In this book, I have staged an alternative battle for the soul of the Nation – one fought in the Supreme Court chamber in Washington rather than in the cotton and wheat fields of the country’s heartland. The inherent limitations of the Constitution, and the flaws of the men who interpret it, are dramatically exposed in this legal struggle over the future of the Union.
The story traces three generations of the Scott family who engage not only their own slaves, but historical leaders such as First Lady Sarah Polk and Supreme Court Justice John Catron, in the struggle to bring the Nation’s antebellum conflict to a constitutional – and peaceful – resolution. By convincing Tennessee to sue for the right to secede, Jerald Scott and his blind slave Gamaliel lead the fight to uphold the rule of law. In the process, they challenge the legacy of some of our Nation’s most revered leaders.
Was secession constitutional?
Was the president empowered to call-out troops from member states to fight troops from other states that no longer considered themselves members of the Union? Even if the departing states had acted illegally, could the Union forces legally attack them on the soil of one of those states?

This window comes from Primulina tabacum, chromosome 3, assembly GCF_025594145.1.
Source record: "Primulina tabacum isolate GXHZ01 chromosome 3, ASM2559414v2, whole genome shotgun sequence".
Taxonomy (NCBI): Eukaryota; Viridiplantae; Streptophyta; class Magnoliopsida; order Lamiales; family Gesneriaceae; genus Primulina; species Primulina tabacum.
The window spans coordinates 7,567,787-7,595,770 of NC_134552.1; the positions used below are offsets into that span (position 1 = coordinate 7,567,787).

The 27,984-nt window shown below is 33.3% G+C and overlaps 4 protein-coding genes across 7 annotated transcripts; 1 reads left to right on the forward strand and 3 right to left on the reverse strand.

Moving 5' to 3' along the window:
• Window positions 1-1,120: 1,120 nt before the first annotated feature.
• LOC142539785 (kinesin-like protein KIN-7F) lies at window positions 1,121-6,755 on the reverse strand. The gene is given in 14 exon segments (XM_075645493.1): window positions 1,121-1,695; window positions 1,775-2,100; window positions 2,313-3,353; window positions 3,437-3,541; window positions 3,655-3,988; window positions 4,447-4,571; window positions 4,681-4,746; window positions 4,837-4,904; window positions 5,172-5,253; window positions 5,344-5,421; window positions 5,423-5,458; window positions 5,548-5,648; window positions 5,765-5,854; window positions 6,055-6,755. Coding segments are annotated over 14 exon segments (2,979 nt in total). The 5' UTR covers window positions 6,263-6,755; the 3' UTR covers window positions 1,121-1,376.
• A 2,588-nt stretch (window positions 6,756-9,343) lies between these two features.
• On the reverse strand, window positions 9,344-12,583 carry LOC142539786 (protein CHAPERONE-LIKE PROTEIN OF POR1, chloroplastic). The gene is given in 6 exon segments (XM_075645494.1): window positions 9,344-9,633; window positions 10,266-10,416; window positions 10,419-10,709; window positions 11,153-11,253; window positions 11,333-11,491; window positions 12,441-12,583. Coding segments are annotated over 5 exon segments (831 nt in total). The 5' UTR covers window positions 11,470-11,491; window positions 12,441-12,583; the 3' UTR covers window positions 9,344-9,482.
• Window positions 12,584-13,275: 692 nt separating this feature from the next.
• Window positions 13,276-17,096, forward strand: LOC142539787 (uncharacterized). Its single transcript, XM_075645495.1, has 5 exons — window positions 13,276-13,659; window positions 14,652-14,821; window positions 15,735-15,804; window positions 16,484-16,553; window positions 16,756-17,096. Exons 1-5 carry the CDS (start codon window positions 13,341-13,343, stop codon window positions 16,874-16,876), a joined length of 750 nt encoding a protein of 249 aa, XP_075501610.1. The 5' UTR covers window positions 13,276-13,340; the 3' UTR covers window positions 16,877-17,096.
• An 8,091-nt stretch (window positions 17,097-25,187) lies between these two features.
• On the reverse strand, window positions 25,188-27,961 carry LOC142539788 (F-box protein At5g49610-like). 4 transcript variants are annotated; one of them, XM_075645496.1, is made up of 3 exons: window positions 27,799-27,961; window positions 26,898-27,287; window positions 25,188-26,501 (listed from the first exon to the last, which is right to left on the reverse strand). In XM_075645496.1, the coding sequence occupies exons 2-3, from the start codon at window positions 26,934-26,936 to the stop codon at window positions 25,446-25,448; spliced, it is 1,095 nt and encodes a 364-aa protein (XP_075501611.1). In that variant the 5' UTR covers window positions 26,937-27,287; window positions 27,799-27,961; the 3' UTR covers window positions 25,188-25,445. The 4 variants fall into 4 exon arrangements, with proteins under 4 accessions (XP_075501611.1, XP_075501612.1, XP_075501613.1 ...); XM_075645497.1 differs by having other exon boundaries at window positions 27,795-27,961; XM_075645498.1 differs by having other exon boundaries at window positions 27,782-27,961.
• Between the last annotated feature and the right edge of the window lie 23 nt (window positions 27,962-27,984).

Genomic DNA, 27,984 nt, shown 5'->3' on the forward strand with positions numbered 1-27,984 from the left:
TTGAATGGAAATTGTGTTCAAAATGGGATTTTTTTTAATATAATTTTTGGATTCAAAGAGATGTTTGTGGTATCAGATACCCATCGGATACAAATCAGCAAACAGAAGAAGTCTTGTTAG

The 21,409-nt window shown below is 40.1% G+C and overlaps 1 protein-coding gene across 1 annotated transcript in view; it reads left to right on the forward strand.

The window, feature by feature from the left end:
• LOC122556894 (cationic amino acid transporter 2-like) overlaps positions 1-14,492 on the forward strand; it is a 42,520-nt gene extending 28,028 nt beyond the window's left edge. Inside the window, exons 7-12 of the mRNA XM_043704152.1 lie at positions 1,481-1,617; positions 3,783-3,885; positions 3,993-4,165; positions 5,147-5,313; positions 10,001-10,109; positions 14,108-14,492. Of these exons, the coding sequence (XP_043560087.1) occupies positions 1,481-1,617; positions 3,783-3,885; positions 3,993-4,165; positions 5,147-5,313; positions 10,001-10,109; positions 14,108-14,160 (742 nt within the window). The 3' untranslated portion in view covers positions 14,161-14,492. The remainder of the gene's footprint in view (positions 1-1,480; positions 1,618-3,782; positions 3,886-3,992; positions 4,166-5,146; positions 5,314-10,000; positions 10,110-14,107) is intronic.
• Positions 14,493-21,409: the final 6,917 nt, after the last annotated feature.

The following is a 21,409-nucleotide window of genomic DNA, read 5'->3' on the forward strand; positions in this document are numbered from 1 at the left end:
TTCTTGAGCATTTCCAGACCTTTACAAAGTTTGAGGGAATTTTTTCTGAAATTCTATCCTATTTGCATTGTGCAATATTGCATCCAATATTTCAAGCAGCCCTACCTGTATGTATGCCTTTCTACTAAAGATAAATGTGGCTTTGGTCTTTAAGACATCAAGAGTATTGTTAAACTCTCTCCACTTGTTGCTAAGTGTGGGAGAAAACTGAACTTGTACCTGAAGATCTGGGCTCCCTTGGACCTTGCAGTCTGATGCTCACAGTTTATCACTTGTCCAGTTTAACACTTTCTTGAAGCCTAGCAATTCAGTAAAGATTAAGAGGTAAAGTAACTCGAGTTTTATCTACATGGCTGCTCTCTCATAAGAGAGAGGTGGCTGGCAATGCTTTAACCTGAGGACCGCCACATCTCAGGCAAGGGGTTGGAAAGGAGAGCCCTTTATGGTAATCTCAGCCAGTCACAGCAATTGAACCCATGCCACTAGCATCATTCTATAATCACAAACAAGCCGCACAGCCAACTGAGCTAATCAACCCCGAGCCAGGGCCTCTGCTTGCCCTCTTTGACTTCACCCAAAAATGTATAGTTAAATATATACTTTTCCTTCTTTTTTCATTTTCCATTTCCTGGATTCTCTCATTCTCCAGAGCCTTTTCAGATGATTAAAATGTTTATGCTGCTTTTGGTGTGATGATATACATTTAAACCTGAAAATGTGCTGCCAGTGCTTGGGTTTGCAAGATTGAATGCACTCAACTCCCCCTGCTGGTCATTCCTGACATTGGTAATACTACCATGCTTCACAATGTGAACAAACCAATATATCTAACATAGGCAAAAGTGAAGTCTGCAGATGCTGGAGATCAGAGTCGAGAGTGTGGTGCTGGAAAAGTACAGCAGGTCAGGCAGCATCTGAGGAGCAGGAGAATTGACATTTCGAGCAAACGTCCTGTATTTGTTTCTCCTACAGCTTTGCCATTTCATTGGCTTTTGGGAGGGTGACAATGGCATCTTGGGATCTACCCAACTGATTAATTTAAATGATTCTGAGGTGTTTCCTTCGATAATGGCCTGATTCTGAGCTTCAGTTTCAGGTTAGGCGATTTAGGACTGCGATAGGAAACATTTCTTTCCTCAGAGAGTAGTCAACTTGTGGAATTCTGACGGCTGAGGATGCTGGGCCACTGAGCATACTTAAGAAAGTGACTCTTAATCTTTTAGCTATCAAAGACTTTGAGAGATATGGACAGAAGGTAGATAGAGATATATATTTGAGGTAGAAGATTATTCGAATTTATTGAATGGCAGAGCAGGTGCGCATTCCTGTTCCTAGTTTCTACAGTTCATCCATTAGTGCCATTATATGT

Each of these questions could only be answered under the Constitution, and there was only one proper forum in which to render a verdict – the United States Supreme Court. No one ever asked the justices what the law is – until now.
“You are not actually going to send that to Whitthorne?” This time Lee spoke with an accusation that also conveyed incredulity. “It’s a ludicrous idea.” Jerald rose, still holding the letter aloft, and finally looked at his brother.
“You know that I will,” Jerald said, standing and straightening the fine wool of his black waistcoat that distinguished him as a man of the world rather than of a school room, “and you know that I will carry the endeavor through as far as I am able.” He walked toward the fireplace and started to hand the paper to his brother. Looking down at the fire, he instead pulled that hand to his side, picked up an iron poker with the other, and began to work the coals. “You may think it a ludicrous idea,” he continued, “but I disagree strongly. We are a constitutional republic. We have judges appointed to interpret the Constitution, and I aim to have them do it. Whitthorne will be my ally in this.” He stood erect and handed the iron to Lee, who snatched it with one hand while pointing to the letter held at his brother’s side.
“Whitthorne,” Lee said, still incredulous, “just became Speaker, and you have only served one term in the house as a member of a dying party. How do you suppose that the two of you could lead the state assembly on such an astounding quest?”